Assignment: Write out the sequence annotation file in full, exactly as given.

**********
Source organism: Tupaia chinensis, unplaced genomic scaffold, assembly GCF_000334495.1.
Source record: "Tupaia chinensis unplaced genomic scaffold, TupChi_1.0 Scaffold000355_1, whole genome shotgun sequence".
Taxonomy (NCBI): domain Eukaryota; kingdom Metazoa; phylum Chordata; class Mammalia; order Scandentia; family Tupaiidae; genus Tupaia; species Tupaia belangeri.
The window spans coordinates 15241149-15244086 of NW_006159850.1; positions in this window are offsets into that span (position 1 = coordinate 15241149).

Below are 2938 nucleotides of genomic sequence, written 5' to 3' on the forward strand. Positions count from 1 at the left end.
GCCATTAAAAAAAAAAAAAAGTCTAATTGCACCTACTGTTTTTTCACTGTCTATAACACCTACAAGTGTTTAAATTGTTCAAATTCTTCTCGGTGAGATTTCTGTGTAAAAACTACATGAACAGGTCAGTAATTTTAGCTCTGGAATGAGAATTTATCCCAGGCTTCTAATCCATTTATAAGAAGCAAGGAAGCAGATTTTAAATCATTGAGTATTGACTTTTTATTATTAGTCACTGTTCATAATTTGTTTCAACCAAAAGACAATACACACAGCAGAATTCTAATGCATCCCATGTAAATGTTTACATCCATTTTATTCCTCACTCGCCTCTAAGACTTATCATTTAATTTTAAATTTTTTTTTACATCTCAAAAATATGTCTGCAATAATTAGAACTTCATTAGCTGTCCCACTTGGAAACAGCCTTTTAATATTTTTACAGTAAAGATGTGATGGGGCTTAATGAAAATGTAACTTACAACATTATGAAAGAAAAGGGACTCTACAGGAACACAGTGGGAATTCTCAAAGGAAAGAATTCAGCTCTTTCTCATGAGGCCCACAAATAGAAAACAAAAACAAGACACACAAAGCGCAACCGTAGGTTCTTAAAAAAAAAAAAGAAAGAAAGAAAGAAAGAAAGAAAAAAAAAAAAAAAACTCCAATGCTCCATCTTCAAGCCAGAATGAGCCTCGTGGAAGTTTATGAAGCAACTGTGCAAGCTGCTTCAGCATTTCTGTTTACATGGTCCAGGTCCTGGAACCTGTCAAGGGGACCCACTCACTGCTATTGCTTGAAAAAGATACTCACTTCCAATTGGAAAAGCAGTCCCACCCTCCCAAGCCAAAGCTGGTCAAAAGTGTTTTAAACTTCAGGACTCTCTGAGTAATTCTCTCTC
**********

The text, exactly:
Source organism: Tupaia chinensis, unplaced genomic scaffold, assembly GCF_000334495.1.
Source record: "Tupaia chinensis unplaced genomic scaffold, TupChi_1.0 Scaffold000355_1, whole genome shotgun sequence".
Taxonomy (NCBI): domain Eukaryota; kingdom Metazoa; phylum Chordata; class Mammalia; order Scandentia; family Tupaiidae; genus Tupaia; species Tupaia belangeri.
The window spans coordinates 15241149-15244086 of NW_006159850.1; positions in this window are offsets into that span (position 1 = coordinate 15241149).

Below are 2938 nucleotides of genomic sequence, written 5' to 3' on the forward strand. Positions count from 1 at the left end.
GCCATTAAAAAAAAAAAAAAGTCTAATTGCACCTACTGTTTTTTCACTGTCTATAACACCTACAAGTGTTTAAATTGTTCAAATTCTTCTCGGTGAGATTTCTGTGTAAAAACTACATGAACAGGTCAGTAATTTTAGCTCTGGAATGAGAATTTATCCCAGGCTTCTAATCCATTTATAAGAAGCAAGGAAGCAGATTTTAAATCATTGAGTATTGACTTTTTATTATTAGTCACTGTTCATAATTTGTTTCAACCAAAAGACAATACACACAGCAGAATTCTAATGCATCCCATGTAAATGTTTACATCCATTTTATTCCTCACTCGCCTCTAAGACTTATCATTTAATTTTAAATTTTTTTTTACATCTCAAAAATATGTCTGCAATAATTAGAACTTCATTAGCTGTCCCACTTGGAAACAGCCTTTTAATATTTTTACAGTAAAGATGTGATGGGGCTTAATGAAAATGTAACTTACAACATTATGAAAGAAAAGGGACTCTACAGGAACACAGTGGGAATTCTCAAAGGAAAGAATTCAGCTCTTTCTCATGAGGCCCACAAATAGAAAACAAAAACAAGACACACAAAGCGCAACCGTAGGTTCTTAAAAAAAAAAAAGAAAGAAAGAAAGAAAGAAAGAAAAAAAAAAAAAAAACTCCAATGCTCCATCTTCAAGCCAGAATGAGCCTCGTGGAAGTTTATGAAGCAACTGTGCAAGCTGCTTCAGCATTTCTGTTTACATGGTCCAGGTCCTGGAACCTGTCAAGGGGACCCACTCACTGCTATTGCTTGAAAAAGATACTCACTTCCAATTGGAAAAGCAGTCCCACCCTCCCAAGCCAAAGCTGGTCAAAAGTGTTTTAAACTTCAGGACTCTCTGAGTAATTCTCTCTC